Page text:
2. Consumer electronics: This includes companies that make devices used for communications, recreation, and entertainment. Companies that make fitness hardware (i.e. fitness trackers and connected fitness products) also fit into the broader category of consumer electronics.

There was a significant drop-off in the frequency of industry experience after these two industries. The next five most common industries were media and entertainment, healthcare, enterprise software, consulting and advisory services, and financial services and private equity.

Only about five per cent of executives had recent full-time work experience in health clubs or boutique fitness and only about five per cent had recent full-time work experience in sporting goods or fitness equipment. Other industries that showed up but were not common include retail and apparel, consumer packaged goods (CPG), and hospitality and leisure (HL).

Recommendations
Fit tech is poised for significant growth and competition in the years to come, especially as tech giants such as Google, Apple and Amazon increase their participation in the market. Companies that are able to attract and retain the best people will be well-positioned for future success, while companies that fail to do so will struggle to survive.

While our full report provides much more extensive recommendations, here are three quick tips, based on our research and experience:

1. Make diversity a bigger priority
Diversity is not only a social and moral cause. Research has shown that a more diverse workforce is also correlated with higher employee engagement scores, along with greater profitability.

2. Expand your recruiting geography
The shutdown has made many people more comfortable with remote work. In addition to local recruiting, target top performers in regions where your company does not have any physical office locations. If your company presents a compelling value proposition, you might attract some great people.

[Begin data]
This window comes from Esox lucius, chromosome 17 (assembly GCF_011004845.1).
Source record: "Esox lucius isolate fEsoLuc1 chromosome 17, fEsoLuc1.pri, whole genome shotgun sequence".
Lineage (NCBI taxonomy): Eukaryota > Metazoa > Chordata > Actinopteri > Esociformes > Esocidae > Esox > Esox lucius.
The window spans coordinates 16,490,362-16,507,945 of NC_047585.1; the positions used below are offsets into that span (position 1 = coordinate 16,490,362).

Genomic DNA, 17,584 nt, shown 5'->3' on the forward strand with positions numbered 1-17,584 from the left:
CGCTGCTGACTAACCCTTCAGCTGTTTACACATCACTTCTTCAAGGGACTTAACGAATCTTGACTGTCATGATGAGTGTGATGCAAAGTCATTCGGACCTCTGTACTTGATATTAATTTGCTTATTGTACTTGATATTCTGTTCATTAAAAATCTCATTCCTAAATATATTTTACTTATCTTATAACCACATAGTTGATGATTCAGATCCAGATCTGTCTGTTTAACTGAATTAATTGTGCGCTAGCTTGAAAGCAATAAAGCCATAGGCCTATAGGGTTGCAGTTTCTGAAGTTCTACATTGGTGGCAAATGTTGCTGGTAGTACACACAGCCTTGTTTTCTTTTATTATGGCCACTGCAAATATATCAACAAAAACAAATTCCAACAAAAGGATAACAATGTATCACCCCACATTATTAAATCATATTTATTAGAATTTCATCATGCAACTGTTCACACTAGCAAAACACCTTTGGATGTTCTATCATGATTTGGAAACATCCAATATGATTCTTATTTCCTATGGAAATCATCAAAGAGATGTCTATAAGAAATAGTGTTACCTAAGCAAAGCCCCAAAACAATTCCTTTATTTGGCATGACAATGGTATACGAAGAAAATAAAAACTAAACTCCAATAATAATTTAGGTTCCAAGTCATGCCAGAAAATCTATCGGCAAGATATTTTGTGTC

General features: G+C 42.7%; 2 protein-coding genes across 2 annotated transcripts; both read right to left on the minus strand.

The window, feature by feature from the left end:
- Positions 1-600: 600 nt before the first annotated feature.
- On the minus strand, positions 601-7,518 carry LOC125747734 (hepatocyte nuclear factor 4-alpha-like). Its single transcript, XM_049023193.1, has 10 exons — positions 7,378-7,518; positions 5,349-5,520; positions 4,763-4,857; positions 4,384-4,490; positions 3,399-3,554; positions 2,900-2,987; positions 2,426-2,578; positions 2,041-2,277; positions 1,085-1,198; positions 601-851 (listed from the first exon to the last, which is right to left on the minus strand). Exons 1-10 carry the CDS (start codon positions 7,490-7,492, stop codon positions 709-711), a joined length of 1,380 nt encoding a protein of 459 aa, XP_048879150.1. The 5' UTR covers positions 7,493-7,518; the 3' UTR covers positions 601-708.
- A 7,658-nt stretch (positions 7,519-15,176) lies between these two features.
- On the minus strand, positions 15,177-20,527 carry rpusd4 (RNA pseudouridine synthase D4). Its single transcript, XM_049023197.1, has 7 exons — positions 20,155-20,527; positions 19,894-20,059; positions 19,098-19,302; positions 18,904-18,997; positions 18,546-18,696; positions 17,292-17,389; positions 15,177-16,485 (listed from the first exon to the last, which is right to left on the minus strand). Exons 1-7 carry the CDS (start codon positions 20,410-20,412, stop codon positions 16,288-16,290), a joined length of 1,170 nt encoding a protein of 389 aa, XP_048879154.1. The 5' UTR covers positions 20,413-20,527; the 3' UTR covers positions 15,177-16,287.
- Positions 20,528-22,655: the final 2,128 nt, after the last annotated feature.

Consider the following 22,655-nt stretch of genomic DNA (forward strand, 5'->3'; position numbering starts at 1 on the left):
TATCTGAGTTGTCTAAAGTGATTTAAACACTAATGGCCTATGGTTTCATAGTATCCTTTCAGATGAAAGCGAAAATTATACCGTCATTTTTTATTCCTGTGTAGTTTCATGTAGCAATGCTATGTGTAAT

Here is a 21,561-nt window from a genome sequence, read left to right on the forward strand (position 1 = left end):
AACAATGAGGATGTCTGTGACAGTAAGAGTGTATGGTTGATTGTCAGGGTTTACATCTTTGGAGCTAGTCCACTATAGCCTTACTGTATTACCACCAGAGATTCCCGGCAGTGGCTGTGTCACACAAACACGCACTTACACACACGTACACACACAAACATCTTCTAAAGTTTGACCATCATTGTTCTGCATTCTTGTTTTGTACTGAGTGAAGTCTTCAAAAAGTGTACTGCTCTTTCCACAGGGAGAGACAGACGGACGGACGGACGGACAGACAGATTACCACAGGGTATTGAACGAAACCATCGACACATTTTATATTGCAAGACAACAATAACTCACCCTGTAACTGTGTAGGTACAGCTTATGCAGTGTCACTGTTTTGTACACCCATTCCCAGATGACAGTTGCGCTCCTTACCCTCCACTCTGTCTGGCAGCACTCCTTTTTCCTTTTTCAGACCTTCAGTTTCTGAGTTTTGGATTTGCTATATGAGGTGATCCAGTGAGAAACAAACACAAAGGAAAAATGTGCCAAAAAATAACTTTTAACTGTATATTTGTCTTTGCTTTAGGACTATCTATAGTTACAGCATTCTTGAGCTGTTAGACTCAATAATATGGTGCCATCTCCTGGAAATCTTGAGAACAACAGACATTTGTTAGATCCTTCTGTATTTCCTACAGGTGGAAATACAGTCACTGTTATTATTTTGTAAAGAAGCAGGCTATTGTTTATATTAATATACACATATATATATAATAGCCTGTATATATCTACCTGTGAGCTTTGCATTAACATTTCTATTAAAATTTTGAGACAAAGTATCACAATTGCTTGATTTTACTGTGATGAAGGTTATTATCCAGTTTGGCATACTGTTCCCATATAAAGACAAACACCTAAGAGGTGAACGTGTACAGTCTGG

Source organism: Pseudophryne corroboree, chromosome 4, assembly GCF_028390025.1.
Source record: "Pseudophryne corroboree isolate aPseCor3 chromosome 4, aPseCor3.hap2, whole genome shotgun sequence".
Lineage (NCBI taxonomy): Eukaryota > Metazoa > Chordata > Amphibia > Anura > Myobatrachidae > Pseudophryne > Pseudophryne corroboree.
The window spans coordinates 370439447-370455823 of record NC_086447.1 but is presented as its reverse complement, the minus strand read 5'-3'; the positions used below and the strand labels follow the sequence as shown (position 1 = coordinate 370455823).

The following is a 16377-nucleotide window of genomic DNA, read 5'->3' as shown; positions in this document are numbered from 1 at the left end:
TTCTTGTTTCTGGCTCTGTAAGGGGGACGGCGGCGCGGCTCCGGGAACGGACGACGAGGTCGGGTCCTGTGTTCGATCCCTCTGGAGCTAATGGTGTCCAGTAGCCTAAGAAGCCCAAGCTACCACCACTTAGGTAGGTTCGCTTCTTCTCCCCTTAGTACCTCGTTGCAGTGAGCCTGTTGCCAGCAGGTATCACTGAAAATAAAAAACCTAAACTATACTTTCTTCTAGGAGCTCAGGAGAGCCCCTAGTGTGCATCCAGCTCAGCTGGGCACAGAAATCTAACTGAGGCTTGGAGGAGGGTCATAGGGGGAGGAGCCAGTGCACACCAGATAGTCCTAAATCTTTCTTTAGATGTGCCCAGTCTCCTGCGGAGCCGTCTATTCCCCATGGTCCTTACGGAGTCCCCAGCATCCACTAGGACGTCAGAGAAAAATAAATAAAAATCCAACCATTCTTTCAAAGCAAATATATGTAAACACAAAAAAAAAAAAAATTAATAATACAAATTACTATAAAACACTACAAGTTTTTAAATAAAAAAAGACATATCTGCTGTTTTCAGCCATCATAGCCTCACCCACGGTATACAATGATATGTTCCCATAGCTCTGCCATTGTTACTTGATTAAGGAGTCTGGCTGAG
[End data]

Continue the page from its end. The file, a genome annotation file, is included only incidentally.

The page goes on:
3. Pursue candidates from new talent pools
Many fitness tech companies recruit primarily from talent pools that are fairly narrow. However, there is tremendous value in expanding your efforts. Identify some additional industries, categories and companies where your company will begin searching for talent as well.

Download the report

You can download the full 30-page Fitness Tech Leadership Report for free here

Pete Leibman is the founder of Stronger Talent, a boutique executive search firm that serves innovative companies in the fitness, sports and wellness industries.

Sign up here to get Fit Tech's weekly ezine and every issue of Fit Tech magazine free on digital.
Gallery
More features
interview

Blurring the lines

Les Mills has launched a suite of digital solutions to help gyms future-proof by expanding their reach in the booming online fitness space, while complementing their live offerings. Steph Eaves talks to Les Mills International’s CMO Anna Henwood to find out more

Funxtion: A brand new app

FunXtion and GoodLife Fitness are collaborating to help Canadians stay fit in the gym and at home
people

Kevin Dawidowicz

President, CoachMePlus
Fitness apps are designed to train clients, without a trainer on the other side. We give coaches a tool for connection

Clubs without walls

Venueserve Fitness is working with the Health Club Collection to drive its digital customer engagement

Collect wind power as you move

Researchers in China have designed a tiny device that can scavenge wind energy from the breeze you make when you walk or run

Fit Tech Leadership Report

Fit tech is a growing, competitive sector. Executive search firm, Stronger Talent, recently analysed the backgrounds of more than 300 fit tech executives to provide insights into recruiting strategies, as Pete Leibman explains
Editor's letter

Big (fit) tech

We’re entering the age of the wellness mega-corp, with the ultimate goal for investors being to dominate health and wellness markets in every channel. Prepare to expect the unexpected in this convergence of health, fitness and wellness

Staying sticky

Bob Lawson explains how digital fitness platforms and apps can maximise retention and prevent churn
people

Devi Mahadevia

Facebook director of sports and fitness partnerships
With Facebook paid online events, publishers can charge viewers to attend a video livestream on their Facebook pages or a third party video service
interview

Rodrigo Jesus, Salus Optima

The result is a powerful, holistic data-driven, outcome-focused, highly personalised application that helps people to achieve their goals and deal with the natural day-to-day problems
interview

Robotic muscles

We identified the need to step beyond the current approaches to muscle weakness, and move instead to placing robotic muscles exactly where they’re needed – inside the body
people

Andy Etches

Founder and sports director, Rezzil
Rezzil was able to have an injured player learning his new manager's philosophy, positioning and playing style – all from a seated position
FIBO Exhibition
FIBO Exhibition